Federal protections meant to keep untested, and potentially unsafe, chemical additives out of our food are woefully inefficient at doing so, according to a new report from the Natural Resources Defense Council. Thanks to a convenient loophole, food manufacturers are permitted to determine for themselves the safety of new chemicals added to processed foods, with no need to notify either the FDA or the public.
The Food Additives Amendment of 1958...exempted from the formal, extended FDA approval process common food ingredients like vinegar and vegetable oil that are “generally recognized as safe” (GRAS).
Today, the Act has evolved to become a loophole that allows manufacturers to make safety determinations about the newest chemicals used in food without notifying the FDA. The chemicals are deemed safe by the manufacture’s in-house scientists or employees, a clear conflict of interest, the NRDC says.
Further, the safety of a chemical is usually determined without taking into consideration the potentially serious allergic reactions, interactions with common drugs, or proposed uses much greater than company-established safe doses.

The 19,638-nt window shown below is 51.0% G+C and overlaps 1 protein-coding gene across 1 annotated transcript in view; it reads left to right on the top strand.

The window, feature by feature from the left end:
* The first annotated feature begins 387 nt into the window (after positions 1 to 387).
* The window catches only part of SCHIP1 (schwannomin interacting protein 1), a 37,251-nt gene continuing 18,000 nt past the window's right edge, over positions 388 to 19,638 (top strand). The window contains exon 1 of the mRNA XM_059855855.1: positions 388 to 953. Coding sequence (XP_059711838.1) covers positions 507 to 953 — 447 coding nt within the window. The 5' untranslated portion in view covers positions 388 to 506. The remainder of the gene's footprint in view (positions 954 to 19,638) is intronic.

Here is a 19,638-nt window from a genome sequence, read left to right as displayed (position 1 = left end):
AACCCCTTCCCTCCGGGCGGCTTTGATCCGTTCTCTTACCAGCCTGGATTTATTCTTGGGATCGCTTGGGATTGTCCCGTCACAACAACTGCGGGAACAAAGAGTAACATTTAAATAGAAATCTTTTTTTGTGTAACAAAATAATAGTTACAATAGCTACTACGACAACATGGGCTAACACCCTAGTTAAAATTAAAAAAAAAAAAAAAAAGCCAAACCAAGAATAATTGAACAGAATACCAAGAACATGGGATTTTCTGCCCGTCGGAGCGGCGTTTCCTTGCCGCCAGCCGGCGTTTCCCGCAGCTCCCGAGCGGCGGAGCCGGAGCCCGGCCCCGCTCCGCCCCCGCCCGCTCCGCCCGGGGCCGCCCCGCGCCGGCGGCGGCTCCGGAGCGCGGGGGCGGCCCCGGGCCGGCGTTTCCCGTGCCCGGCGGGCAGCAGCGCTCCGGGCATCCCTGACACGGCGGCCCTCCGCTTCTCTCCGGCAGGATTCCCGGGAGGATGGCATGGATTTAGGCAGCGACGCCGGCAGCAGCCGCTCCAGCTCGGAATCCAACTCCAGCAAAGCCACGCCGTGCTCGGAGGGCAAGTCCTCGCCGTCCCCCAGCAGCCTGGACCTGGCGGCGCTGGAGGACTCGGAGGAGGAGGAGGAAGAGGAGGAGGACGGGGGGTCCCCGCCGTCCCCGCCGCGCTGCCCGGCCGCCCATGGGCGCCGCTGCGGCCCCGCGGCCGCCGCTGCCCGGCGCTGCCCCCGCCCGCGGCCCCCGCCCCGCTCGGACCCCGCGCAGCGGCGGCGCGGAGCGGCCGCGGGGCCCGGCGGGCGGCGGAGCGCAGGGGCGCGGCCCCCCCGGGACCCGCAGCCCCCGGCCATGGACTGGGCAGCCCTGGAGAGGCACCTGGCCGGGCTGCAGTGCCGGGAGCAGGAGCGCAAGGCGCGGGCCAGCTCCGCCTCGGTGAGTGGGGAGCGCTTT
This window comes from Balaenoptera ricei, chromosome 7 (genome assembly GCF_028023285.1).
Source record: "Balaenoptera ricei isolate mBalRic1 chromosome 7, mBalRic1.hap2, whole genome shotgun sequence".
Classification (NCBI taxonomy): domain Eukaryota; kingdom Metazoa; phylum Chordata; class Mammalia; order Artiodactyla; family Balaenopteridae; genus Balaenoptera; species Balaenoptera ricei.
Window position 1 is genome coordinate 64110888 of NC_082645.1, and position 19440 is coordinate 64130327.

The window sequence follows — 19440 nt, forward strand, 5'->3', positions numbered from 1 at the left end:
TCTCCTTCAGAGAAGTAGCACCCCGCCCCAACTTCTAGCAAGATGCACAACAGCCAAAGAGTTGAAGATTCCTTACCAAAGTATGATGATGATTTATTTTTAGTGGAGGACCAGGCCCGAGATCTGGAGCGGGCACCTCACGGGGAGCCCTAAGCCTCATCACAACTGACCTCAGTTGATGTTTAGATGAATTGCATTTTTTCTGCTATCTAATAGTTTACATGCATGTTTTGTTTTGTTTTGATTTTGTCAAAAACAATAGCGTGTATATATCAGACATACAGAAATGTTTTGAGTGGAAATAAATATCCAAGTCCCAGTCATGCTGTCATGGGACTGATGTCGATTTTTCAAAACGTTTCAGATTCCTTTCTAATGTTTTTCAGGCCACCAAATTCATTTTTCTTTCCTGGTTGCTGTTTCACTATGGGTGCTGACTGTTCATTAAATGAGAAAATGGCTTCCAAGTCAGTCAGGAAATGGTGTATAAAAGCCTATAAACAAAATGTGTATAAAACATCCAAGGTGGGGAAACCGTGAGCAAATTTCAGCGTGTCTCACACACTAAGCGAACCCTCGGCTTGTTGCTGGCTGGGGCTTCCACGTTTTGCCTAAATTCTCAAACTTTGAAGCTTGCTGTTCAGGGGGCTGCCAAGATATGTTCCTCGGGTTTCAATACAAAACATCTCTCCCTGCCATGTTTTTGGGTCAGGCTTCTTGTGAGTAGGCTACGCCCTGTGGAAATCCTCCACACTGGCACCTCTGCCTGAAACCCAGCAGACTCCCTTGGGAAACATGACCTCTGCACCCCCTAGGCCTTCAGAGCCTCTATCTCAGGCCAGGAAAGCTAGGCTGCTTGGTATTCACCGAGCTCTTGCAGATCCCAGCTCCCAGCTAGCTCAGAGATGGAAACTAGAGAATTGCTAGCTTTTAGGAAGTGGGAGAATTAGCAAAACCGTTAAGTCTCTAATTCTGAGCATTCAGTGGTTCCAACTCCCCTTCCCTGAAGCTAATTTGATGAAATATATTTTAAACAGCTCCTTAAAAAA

There are three ways food manufacturers can go about approving their own additives, the The Washington Post explains. The companies can submit a petition to the FDA detailing the science behind why the ingredient is safe, in order to seek formal approval. This only happened in six instances out of 275 GRAS chemicals identified by the FDA.
If that's too much to bother with, companies can just determine GRAS status on their own and call it day -- no need to even notify the FDA about what's going on. (In a statement, the FDA confirmed that while it “encourages companies to consult with the agency when developing new ingredients,” manufacturers “are responsible for ensuring that their food products are safe and lawful.”)
It's the third option, though, that's most questionable. From the Post:
A third path allows companies to voluntarily submit their own GRAS determinations for FDA review and sign off, but they may withdraw the petition if the agency is worried about the safety of the additive. The agency announces the withdrawal but does not disclose whether it had safety concerns. The company may then go ahead and use its own GRAS determination to use the additive in products anyway. The NRDC found that one in every five GRAS petitions were either rejected by the FDA or the company voluntarily withdrew their petition.
Thanks to that nifty trick, the report says, some of the chemicals that were identified by the NRDC made it to market even after the FDA expressed concerns.
The Grocery Manufacturer's Association defended the process in a statement, saying “It is a very thorough and comprehensive process that has under the current law provided FDA with authority to challenge the improper marketing of an ingredient as GRAS, and if necessary, act to remove products containing that ingredient from the food supply.”
But the real threat, the group argues, comes from the lack of transparency. “If you don’t know when [an additive] is being used," said Thomas Neltner, a chemical engineer and co-author of the study, "how can you determine if it’s safe?”